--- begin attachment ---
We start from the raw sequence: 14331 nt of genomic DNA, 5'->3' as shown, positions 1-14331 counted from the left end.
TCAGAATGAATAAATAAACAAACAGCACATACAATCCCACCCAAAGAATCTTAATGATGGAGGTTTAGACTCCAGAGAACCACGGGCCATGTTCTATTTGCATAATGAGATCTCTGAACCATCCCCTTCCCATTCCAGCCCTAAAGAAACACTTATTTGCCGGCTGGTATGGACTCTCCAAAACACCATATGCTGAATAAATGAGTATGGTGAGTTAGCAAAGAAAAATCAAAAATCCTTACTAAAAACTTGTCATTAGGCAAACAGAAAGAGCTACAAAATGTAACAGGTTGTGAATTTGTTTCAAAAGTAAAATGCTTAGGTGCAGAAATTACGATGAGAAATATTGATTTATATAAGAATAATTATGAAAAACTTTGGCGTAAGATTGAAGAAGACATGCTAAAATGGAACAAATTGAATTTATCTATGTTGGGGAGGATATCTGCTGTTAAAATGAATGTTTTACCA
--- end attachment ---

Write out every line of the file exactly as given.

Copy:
We start from the raw sequence: 14331 nt of genomic DNA, 5'->3' as shown, positions 1-14331 counted from the left end.
TCAGAATGAATAAATAAACAAACAGCACATACAATCCCACCCAAAGAATCTTAATGATGGAGGTTTAGACTCCAGAGAACCACGGGCCATGTTCTATTTGCATAATGAGATCTCTGAACCATCCCCTTCCCATTCCAGCCCTAAAGAAACACTTATTTGCCGGCTGGTATGGACTCTCCAAAACACCATATGCTGAATAAATGAGTATGGTGAGTTAGCAAAGAAAAATCAAAAATCCTTACTAAAAACTTGTCATTAGGCAAACAGAAAGAGCTACAAAATGTAACAGGTTGTGAATTTGTTTCAAAAGTAAAATGCTTAGGTGCAGAAATTACGATGAGAAATATTGATTTATATAAGAATAATTATGAAAAACTTTGGCGTAAGATTGAAGAAGACATGCTAAAATGGAACAAATTGAATTTATCTATGTTGGGGAGGATATCTGCTGTTAAAATGAATGTTTTACCA